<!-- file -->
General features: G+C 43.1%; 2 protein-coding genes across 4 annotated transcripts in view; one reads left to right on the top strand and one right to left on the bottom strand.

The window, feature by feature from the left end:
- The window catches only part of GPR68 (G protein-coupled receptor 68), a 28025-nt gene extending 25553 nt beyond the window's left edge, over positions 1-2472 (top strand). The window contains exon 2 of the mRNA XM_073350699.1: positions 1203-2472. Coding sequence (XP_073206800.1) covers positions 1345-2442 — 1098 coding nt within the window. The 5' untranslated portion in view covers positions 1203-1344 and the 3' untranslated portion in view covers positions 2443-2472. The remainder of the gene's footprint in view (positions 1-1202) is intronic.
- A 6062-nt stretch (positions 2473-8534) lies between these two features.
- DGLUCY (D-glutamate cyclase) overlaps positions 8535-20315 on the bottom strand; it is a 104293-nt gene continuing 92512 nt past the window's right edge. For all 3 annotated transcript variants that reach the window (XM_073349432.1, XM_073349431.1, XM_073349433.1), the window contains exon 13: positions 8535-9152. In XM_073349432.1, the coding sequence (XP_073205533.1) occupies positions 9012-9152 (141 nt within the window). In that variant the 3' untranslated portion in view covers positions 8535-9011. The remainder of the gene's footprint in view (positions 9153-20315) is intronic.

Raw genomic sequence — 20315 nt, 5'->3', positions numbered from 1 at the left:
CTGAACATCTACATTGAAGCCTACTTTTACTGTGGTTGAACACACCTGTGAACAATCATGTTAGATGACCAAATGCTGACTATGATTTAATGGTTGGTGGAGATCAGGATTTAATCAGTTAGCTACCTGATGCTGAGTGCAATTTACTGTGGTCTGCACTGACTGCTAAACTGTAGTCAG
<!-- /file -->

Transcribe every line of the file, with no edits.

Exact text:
General features: G+C 43.1%; 2 protein-coding genes across 4 annotated transcripts in view; one reads left to right on the top strand and one right to left on the bottom strand.

The window, feature by feature from the left end:
- The window catches only part of GPR68 (G protein-coupled receptor 68), a 28025-nt gene extending 25553 nt beyond the window's left edge, over positions 1-2472 (top strand). The window contains exon 2 of the mRNA XM_073350699.1: positions 1203-2472. Coding sequence (XP_073206800.1) covers positions 1345-2442 — 1098 coding nt within the window. The 5' untranslated portion in view covers positions 1203-1344 and the 3' untranslated portion in view covers positions 2443-2472. The remainder of the gene's footprint in view (positions 1-1202) is intronic.
- A 6062-nt stretch (positions 2473-8534) lies between these two features.
- DGLUCY (D-glutamate cyclase) overlaps positions 8535-20315 on the bottom strand; it is a 104293-nt gene continuing 92512 nt past the window's right edge. For all 3 annotated transcript variants that reach the window (XM_073349432.1, XM_073349431.1, XM_073349433.1), the window contains exon 13: positions 8535-9152. In XM_073349432.1, the coding sequence (XP_073205533.1) occupies positions 9012-9152 (141 nt within the window). In that variant the 3' untranslated portion in view covers positions 8535-9011. The remainder of the gene's footprint in view (positions 9153-20315) is intronic.

Raw genomic sequence — 20315 nt, 5'->3', positions numbered from 1 at the left:
CTGAACATCTACATTGAAGCCTACTTTTACTGTGGTTGAACACACCTGTGAACAATCATGTTAGATGACCAAATGCTGACTATGATTTAATGGTTGGTGGAGATCAGGATTTAATCAGTTAGCTACCTGATGCTGAGTGCAATTTACTGTGGTCTGCACTGACTGCTAAACTGTAGTCAG